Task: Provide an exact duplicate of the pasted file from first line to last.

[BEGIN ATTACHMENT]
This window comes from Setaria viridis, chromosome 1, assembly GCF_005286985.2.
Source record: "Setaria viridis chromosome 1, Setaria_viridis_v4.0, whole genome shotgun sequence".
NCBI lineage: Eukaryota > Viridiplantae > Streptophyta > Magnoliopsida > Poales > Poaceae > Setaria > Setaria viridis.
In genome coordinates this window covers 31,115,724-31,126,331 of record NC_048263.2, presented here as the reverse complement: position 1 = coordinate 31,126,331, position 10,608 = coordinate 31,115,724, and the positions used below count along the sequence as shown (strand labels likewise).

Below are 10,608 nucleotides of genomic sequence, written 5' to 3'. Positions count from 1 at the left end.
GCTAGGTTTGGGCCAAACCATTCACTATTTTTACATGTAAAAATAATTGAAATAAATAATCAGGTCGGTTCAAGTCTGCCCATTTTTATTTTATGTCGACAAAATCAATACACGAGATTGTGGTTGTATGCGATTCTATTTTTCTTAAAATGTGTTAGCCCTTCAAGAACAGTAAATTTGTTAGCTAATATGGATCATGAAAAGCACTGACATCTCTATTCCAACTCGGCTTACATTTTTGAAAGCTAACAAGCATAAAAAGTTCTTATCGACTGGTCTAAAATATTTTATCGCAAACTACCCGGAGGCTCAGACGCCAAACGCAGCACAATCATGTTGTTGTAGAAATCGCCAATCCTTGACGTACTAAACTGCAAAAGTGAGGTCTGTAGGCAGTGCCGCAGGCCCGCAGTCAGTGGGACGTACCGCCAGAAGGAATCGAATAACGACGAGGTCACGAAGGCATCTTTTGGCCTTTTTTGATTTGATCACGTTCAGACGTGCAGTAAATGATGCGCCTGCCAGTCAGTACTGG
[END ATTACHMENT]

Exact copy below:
This window comes from Setaria viridis, chromosome 1, assembly GCF_005286985.2.
Source record: "Setaria viridis chromosome 1, Setaria_viridis_v4.0, whole genome shotgun sequence".
NCBI lineage: Eukaryota > Viridiplantae > Streptophyta > Magnoliopsida > Poales > Poaceae > Setaria > Setaria viridis.
In genome coordinates this window covers 31,115,724-31,126,331 of record NC_048263.2, presented here as the reverse complement: position 1 = coordinate 31,126,331, position 10,608 = coordinate 31,115,724, and the positions used below count along the sequence as shown (strand labels likewise).

Below are 10,608 nucleotides of genomic sequence, written 5' to 3'. Positions count from 1 at the left end.
GCTAGGTTTGGGCCAAACCATTCACTATTTTTACATGTAAAAATAATTGAAATAAATAATCAGGTCGGTTCAAGTCTGCCCATTTTTATTTTATGTCGACAAAATCAATACACGAGATTGTGGTTGTATGCGATTCTATTTTTCTTAAAATGTGTTAGCCCTTCAAGAACAGTAAATTTGTTAGCTAATATGGATCATGAAAAGCACTGACATCTCTATTCCAACTCGGCTTACATTTTTGAAAGCTAACAAGCATAAAAAGTTCTTATCGACTGGTCTAAAATATTTTATCGCAAACTACCCGGAGGCTCAGACGCCAAACGCAGCACAATCATGTTGTTGTAGAAATCGCCAATCCTTGACGTACTAAACTGCAAAAGTGAGGTCTGTAGGCAGTGCCGCAGGCCCGCAGTCAGTGGGACGTACCGCCAGAAGGAATCGAATAACGACGAGGTCACGAAGGCATCTTTTGGCCTTTTTTGATTTGATCACGTTCAGACGTGCAGTAAATGATGCGCCTGCCAGTCAGTACTGG